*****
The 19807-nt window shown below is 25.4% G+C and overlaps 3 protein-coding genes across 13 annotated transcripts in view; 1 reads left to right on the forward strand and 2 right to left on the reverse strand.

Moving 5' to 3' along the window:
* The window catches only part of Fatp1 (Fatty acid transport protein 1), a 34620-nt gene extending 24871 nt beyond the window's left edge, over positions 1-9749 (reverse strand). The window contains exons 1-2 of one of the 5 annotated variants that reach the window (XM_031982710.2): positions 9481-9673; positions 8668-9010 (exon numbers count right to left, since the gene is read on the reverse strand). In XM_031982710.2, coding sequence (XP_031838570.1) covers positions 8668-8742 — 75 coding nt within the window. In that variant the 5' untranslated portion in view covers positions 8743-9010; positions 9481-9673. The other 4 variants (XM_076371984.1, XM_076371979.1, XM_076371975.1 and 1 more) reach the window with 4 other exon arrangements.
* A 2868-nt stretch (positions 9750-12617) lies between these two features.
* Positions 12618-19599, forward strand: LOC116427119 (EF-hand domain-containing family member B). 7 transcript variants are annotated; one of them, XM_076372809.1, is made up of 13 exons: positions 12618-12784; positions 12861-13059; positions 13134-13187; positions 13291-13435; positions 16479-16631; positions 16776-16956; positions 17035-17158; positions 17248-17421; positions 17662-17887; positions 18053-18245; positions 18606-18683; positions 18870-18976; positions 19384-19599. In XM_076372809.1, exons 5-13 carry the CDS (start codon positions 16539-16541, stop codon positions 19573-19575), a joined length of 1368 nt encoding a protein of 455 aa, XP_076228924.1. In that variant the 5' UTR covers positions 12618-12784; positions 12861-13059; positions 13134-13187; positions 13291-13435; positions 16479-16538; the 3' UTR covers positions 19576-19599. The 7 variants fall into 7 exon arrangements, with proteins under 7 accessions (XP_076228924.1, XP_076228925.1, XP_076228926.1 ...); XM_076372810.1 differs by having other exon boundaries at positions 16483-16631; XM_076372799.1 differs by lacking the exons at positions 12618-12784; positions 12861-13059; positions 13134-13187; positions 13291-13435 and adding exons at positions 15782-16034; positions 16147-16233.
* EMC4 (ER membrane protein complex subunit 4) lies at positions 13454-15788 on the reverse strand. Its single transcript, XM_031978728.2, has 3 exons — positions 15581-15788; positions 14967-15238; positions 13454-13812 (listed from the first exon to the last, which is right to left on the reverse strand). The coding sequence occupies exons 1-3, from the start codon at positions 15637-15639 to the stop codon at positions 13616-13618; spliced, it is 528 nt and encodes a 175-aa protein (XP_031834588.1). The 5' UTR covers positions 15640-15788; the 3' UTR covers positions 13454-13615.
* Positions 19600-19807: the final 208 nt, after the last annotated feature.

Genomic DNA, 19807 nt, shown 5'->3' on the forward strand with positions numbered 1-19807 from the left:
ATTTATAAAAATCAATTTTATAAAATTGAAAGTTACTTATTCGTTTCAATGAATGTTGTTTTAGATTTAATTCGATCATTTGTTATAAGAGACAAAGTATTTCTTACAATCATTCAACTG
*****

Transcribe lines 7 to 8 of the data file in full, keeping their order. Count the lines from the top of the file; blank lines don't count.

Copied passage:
* Positions 19600-19807: the final 208 nt, after the last annotated feature.

Genomic DNA, 19807 nt, shown 5'->3' on the forward strand with positions numbered 1-19807 from the left: